Civil Rights icon the Rev. Jesse Jackson Sr. once again used his diplomatic skills to secure the release of American citizens held captive by foreign governments or entities. This time Jackson successfully talked face to face with the president of The Gambia, Alhaji Yahya Jammeh, Ph.D., and was able to convince the head of state to release men who were serving long sentences for treason.
They traveled by plane to New York with Jackson on Wednesday, Sept. 19.
Among Jackson’s previous diplomatic acts are securing the release in 1984 of Navy Lt. Robert O. Goodman, who had been shot down over Lebanon while on a mission to bomb Syrian positions in that country. That same year he went on a “moral offensive” to Central America and Cuba, which culminated in Fidel Castro’s release of 49 prisoners.
In 1991, he helped secure the release of 500 “international guests” held in Iraq. In 1999, he worked to convince Yugoslavia to release three U.S. soldiers held there during the Kosovo conflict; In May of that same year, Jackson traveled to war-torn Sierra Leone, where he negotiated a cease-fire agreement between Tejan Kabbah, the country’s president, and rebel Foday Sankoh. Jackson also negotiated for the release of more than 2,000 prisoners of war.
Although Jackson has no official diplomatic credentials, under the Clinton administration he was Special Envoy to Africa.
The two Gambian-American citizens he recently helped are Amadou Scattred Janneh, a former professor at the University of Tennessee, and Tamsi Jasseh, a U.S. veteran who served in Desert Storm. Both hold American and Gambian dual citizenship.
Janneh, a former Gambian information minister, was sentenced to life in prison for distributing T-shirts bearing “Down with Dictatorship Now.”
Jasseh was the former director of the Immigration department and was credited with having attempted to delineate the functions of Gambia’s many different security agencies. But he allegedly fell out with Jammeh and was later accused of involvement in a failed coup attempt in 2006. He was serving a 20-year sentence.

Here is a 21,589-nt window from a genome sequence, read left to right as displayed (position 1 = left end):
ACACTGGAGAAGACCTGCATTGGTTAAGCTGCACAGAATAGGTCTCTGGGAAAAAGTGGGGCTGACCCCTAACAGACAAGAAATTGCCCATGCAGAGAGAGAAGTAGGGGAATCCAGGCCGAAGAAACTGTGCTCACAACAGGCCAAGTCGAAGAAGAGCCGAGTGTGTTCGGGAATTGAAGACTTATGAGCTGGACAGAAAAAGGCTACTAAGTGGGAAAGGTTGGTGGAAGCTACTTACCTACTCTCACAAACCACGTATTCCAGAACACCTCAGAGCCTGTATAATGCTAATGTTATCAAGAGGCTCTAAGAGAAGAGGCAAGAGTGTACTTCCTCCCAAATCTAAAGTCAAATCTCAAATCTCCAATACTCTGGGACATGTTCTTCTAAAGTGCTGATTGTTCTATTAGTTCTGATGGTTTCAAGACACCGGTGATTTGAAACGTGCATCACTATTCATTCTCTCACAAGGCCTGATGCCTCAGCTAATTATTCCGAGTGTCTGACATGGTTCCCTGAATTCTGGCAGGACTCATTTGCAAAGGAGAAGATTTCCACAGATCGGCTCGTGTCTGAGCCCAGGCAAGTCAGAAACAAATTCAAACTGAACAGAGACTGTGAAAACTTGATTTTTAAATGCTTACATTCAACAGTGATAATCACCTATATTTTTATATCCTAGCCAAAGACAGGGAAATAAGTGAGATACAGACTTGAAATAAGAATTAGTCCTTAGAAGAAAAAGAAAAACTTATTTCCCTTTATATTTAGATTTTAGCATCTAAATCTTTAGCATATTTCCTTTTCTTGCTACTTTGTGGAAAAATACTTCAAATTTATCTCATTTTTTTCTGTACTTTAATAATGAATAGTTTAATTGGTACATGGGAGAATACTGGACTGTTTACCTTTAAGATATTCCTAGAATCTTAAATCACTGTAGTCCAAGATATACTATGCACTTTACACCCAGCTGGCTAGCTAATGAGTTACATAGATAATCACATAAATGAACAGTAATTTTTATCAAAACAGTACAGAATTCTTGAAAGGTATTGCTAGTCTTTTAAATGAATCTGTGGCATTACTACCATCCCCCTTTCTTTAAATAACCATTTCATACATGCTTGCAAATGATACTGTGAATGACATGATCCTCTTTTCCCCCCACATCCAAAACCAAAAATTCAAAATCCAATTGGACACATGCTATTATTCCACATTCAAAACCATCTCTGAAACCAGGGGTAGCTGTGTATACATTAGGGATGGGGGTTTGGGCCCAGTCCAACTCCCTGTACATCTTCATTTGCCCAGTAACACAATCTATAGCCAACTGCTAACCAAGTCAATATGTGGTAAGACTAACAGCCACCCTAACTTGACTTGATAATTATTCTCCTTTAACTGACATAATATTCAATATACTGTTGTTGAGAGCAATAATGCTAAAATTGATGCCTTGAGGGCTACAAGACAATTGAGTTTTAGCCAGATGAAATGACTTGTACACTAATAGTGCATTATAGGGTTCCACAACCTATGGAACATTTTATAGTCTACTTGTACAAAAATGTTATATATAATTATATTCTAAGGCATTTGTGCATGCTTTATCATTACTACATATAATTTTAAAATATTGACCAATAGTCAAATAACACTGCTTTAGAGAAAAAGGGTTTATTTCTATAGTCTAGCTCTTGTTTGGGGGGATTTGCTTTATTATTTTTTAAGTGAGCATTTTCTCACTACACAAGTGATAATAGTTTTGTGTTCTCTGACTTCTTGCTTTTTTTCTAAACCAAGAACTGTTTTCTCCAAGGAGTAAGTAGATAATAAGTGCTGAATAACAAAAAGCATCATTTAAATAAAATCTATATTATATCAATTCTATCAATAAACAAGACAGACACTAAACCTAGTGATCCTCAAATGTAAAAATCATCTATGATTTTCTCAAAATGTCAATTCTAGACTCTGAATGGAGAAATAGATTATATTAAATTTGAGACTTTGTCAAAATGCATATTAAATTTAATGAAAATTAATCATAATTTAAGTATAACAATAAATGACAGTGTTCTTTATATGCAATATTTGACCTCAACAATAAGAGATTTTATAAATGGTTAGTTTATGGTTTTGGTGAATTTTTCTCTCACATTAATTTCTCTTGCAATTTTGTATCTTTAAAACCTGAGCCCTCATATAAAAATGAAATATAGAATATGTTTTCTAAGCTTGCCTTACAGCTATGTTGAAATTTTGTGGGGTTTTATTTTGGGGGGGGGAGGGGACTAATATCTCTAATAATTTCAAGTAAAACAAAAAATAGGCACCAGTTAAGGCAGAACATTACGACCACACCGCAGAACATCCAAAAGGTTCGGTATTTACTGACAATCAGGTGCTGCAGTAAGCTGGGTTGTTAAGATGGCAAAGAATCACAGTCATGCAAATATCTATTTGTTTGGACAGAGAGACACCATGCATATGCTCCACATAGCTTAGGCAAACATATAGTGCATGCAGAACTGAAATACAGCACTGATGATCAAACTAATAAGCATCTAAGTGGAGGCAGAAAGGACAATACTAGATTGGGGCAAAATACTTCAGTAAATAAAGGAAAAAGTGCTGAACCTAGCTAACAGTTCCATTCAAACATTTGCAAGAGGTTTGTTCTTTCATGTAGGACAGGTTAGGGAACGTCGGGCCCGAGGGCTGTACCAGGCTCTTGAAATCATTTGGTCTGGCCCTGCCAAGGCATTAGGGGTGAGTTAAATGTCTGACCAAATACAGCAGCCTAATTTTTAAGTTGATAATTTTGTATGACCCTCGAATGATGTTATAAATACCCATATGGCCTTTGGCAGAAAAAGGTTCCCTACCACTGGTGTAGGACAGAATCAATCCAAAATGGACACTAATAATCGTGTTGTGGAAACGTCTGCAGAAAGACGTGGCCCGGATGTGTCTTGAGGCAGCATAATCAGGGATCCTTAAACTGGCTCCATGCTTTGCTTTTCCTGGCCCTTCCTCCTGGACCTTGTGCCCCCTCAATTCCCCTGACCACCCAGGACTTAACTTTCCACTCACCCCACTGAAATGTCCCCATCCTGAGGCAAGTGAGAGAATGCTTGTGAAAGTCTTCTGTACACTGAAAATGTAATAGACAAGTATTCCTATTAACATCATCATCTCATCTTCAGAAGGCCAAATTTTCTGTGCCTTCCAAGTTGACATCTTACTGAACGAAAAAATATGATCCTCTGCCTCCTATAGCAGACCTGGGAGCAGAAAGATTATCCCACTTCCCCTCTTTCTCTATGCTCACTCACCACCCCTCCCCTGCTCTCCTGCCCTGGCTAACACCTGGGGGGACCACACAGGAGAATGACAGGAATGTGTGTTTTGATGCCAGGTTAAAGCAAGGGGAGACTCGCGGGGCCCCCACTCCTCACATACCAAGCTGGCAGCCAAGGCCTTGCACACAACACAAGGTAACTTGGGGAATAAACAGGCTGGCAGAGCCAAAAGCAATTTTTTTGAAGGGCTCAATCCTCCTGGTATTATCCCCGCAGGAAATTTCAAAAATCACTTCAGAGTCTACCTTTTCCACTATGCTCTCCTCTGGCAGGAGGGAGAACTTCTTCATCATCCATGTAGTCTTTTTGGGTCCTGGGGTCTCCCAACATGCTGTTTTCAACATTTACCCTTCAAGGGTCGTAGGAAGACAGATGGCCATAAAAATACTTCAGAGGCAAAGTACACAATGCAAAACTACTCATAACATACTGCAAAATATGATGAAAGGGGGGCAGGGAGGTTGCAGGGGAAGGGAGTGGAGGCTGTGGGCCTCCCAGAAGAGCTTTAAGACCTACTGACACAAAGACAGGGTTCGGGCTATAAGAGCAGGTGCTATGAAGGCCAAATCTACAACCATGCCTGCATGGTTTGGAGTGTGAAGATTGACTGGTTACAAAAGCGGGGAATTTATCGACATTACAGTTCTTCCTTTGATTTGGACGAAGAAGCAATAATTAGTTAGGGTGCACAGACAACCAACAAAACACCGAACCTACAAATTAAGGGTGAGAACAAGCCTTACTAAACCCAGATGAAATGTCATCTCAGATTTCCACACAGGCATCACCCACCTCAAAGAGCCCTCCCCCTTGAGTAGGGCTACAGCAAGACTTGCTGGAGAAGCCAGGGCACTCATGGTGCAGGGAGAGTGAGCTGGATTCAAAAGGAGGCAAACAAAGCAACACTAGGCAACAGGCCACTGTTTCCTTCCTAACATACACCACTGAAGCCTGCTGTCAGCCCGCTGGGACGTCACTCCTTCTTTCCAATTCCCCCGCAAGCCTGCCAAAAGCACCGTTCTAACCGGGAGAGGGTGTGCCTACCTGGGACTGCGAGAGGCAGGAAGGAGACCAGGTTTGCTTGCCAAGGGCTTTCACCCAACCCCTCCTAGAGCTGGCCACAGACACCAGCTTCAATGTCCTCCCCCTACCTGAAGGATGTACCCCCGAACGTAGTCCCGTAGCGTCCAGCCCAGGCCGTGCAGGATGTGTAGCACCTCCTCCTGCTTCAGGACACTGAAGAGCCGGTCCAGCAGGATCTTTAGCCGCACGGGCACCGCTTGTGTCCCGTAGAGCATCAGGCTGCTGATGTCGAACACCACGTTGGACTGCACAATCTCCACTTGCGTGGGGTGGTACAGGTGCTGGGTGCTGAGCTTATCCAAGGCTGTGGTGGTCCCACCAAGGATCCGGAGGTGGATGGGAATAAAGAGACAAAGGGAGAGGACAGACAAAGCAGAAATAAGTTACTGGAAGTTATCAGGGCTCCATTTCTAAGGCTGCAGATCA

In addition to the release of the two Americans, Jackson was able to get President Jammeh to indefinitely extend a moratorium on the death penalty in the country and hold off on the execution of 38 prisoners currently on death row. In late August, nine prisoners including one woman were executed by firing squad, and the West African nation has been under intense international pressure.
The Gambian president is also allowing the United Nations to investigate the disappearance of a Gambian newspaper reporter who disappeared shortly after being arrested by local authorities six year ago.
Many of the death row inmates are former officials and top military officers who have been detained for treason since 1994 when Jammeh took power in a coup. He was elected president two years later and has won every election since then.
The Gambia does not adhere to international standards on fair trials, according to Audrey Gaughran, the Africa director for Amnesty International.
Gambia’s human rights record has drawn steady criticism since Jammeh’s election, but the president has won supporters by building new hospitals, schools and other infrastructure.
U.S. Rep. Karen Bass (D-Calif.), the senior Democrat on the House Africa Subcommittee, said this about Jackson’s actions: “I’d like to offer my sincere thanks and gratitude to Rev. Jesse Jackson for his extraordinary efforts to free two Americans from harsh imprisonment in Gambia, allowing them to return home to the U.S. to be with their loved ones.”
“Rev. Jackson has a history of serving as an international diplomat in sensitive situations like this one, including the release of Navy Lieutenant Robert Goodman from Syria and 48 Cuban and Cuban-American prisoners from Cuba.
“Rev. Jackson’s leadership has been invaluable in this situation and I commend his foresight to assure these American citizens are able to be in the safety of their homes with the people they love most.”